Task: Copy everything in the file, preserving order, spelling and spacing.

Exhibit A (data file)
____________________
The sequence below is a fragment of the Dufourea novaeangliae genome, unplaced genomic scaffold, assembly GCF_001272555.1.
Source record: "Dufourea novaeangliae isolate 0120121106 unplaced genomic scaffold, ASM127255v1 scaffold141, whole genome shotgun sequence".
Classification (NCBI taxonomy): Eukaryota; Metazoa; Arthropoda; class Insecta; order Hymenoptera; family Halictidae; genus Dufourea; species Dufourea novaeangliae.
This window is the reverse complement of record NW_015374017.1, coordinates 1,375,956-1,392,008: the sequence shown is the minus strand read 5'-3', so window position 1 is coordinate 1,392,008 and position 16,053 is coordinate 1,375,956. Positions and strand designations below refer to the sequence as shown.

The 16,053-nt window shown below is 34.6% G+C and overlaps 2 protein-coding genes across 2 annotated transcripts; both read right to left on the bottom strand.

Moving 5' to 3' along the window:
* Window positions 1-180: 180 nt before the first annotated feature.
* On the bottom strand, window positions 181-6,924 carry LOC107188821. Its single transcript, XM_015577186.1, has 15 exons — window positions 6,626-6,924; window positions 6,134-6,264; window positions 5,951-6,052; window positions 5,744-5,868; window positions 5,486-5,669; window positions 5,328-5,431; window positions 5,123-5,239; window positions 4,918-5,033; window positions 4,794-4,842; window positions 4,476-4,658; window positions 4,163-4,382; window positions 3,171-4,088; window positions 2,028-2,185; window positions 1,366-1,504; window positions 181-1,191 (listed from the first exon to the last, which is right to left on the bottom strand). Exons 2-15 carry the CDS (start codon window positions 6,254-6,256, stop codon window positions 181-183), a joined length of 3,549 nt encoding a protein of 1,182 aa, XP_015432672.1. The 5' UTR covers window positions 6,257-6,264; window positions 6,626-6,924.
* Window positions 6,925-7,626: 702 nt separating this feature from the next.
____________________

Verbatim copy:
The sequence below is a fragment of the Dufourea novaeangliae genome, unplaced genomic scaffold, assembly GCF_001272555.1.
Source record: "Dufourea novaeangliae isolate 0120121106 unplaced genomic scaffold, ASM127255v1 scaffold141, whole genome shotgun sequence".
Classification (NCBI taxonomy): Eukaryota; Metazoa; Arthropoda; class Insecta; order Hymenoptera; family Halictidae; genus Dufourea; species Dufourea novaeangliae.
This window is the reverse complement of record NW_015374017.1, coordinates 1,375,956-1,392,008: the sequence shown is the minus strand read 5'-3', so window position 1 is coordinate 1,392,008 and position 16,053 is coordinate 1,375,956. Positions and strand designations below refer to the sequence as shown.

The 16,053-nt window shown below is 34.6% G+C and overlaps 2 protein-coding genes across 2 annotated transcripts; both read right to left on the bottom strand.

Moving 5' to 3' along the window:
* Window positions 1-180: 180 nt before the first annotated feature.
* On the bottom strand, window positions 181-6,924 carry LOC107188821. Its single transcript, XM_015577186.1, has 15 exons — window positions 6,626-6,924; window positions 6,134-6,264; window positions 5,951-6,052; window positions 5,744-5,868; window positions 5,486-5,669; window positions 5,328-5,431; window positions 5,123-5,239; window positions 4,918-5,033; window positions 4,794-4,842; window positions 4,476-4,658; window positions 4,163-4,382; window positions 3,171-4,088; window positions 2,028-2,185; window positions 1,366-1,504; window positions 181-1,191 (listed from the first exon to the last, which is right to left on the bottom strand). Exons 2-15 carry the CDS (start codon window positions 6,254-6,256, stop codon window positions 181-183), a joined length of 3,549 nt encoding a protein of 1,182 aa, XP_015432672.1. The 5' UTR covers window positions 6,257-6,264; window positions 6,626-6,924.
* Window positions 6,925-7,626: 702 nt separating this feature from the next.